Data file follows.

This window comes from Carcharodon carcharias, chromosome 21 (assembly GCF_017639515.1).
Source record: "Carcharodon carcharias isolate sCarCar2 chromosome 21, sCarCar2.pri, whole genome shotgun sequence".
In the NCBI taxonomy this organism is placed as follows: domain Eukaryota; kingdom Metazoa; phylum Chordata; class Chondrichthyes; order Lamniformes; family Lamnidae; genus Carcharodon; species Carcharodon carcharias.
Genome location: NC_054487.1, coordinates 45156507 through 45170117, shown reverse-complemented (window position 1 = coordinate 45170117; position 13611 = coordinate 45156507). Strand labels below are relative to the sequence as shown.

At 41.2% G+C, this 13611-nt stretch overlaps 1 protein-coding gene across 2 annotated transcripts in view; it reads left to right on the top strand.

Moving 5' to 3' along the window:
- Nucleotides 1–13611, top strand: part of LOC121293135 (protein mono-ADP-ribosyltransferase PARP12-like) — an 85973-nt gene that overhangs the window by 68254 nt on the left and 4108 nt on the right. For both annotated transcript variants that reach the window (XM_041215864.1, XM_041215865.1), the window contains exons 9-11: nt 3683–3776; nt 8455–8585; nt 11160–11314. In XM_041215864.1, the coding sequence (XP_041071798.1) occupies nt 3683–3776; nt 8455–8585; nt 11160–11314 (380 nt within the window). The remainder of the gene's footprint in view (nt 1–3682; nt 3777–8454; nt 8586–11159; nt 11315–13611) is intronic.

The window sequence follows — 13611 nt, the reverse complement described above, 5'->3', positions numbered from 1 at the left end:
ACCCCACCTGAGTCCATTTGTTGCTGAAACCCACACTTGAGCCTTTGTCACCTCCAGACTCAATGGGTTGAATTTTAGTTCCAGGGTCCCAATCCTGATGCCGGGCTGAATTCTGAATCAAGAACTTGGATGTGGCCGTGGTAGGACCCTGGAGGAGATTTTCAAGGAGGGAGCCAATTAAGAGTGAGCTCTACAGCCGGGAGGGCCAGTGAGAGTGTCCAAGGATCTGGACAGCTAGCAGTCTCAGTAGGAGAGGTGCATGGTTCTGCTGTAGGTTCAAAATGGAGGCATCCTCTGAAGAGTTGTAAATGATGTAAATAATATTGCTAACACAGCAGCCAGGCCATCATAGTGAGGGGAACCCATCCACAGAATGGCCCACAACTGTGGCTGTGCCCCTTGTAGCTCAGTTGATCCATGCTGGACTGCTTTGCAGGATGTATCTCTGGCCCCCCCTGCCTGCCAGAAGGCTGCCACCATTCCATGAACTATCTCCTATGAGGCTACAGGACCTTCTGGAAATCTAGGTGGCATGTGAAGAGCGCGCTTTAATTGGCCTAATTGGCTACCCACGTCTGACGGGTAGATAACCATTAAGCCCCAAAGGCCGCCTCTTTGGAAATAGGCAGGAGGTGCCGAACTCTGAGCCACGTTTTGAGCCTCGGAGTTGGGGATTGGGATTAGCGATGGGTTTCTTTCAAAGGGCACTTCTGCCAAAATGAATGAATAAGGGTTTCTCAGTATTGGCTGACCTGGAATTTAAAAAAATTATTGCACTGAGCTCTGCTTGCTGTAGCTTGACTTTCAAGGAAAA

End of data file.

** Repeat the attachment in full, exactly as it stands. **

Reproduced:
This window comes from Carcharodon carcharias, chromosome 21 (assembly GCF_017639515.1).
Source record: "Carcharodon carcharias isolate sCarCar2 chromosome 21, sCarCar2.pri, whole genome shotgun sequence".
In the NCBI taxonomy this organism is placed as follows: domain Eukaryota; kingdom Metazoa; phylum Chordata; class Chondrichthyes; order Lamniformes; family Lamnidae; genus Carcharodon; species Carcharodon carcharias.
Genome location: NC_054487.1, coordinates 45156507 through 45170117, shown reverse-complemented (window position 1 = coordinate 45170117; position 13611 = coordinate 45156507). Strand labels below are relative to the sequence as shown.

At 41.2% G+C, this 13611-nt stretch overlaps 1 protein-coding gene across 2 annotated transcripts in view; it reads left to right on the top strand.

Moving 5' to 3' along the window:
- Nucleotides 1–13611, top strand: part of LOC121293135 (protein mono-ADP-ribosyltransferase PARP12-like) — an 85973-nt gene that overhangs the window by 68254 nt on the left and 4108 nt on the right. For both annotated transcript variants that reach the window (XM_041215864.1, XM_041215865.1), the window contains exons 9-11: nt 3683–3776; nt 8455–8585; nt 11160–11314. In XM_041215864.1, the coding sequence (XP_041071798.1) occupies nt 3683–3776; nt 8455–8585; nt 11160–11314 (380 nt within the window). The remainder of the gene's footprint in view (nt 1–3682; nt 3777–8454; nt 8586–11159; nt 11315–13611) is intronic.

The window sequence follows — 13611 nt, the reverse complement described above, 5'->3', positions numbered from 1 at the left end:
ACCCCACCTGAGTCCATTTGTTGCTGAAACCCACACTTGAGCCTTTGTCACCTCCAGACTCAATGGGTTGAATTTTAGTTCCAGGGTCCCAATCCTGATGCCGGGCTGAATTCTGAATCAAGAACTTGGATGTGGCCGTGGTAGGACCCTGGAGGAGATTTTCAAGGAGGGAGCCAATTAAGAGTGAGCTCTACAGCCGGGAGGGCCAGTGAGAGTGTCCAAGGATCTGGACAGCTAGCAGTCTCAGTAGGAGAGGTGCATGGTTCTGCTGTAGGTTCAAAATGGAGGCATCCTCTGAAGAGTTGTAAATGATGTAAATAATATTGCTAACACAGCAGCCAGGCCATCATAGTGAGGGGAACCCATCCACAGAATGGCCCACAACTGTGGCTGTGCCCCTTGTAGCTCAGTTGATCCATGCTGGACTGCTTTGCAGGATGTATCTCTGGCCCCCCCTGCCTGCCAGAAGGCTGCCACCATTCCATGAACTATCTCCTATGAGGCTACAGGACCTTCTGGAAATCTAGGTGGCATGTGAAGAGCGCGCTTTAATTGGCCTAATTGGCTACCCACGTCTGACGGGTAGATAACCATTAAGCCCCAAAGGCCGCCTCTTTGGAAATAGGCAGGAGGTGCCGAACTCTGAGCCACGTTTTGAGCCTCGGAGTTGGGGATTGGGATTAGCGATGGGTTTCTTTCAAAGGGCACTTCTGCCAAAATGAATGAATAAGGGTTTCTCAGTATTGGCTGACCTGGAATTTAAAAAAATTATTGCACTGAGCTCTGCTTGCTGTAGCTTGACTTTCAAGGAAAA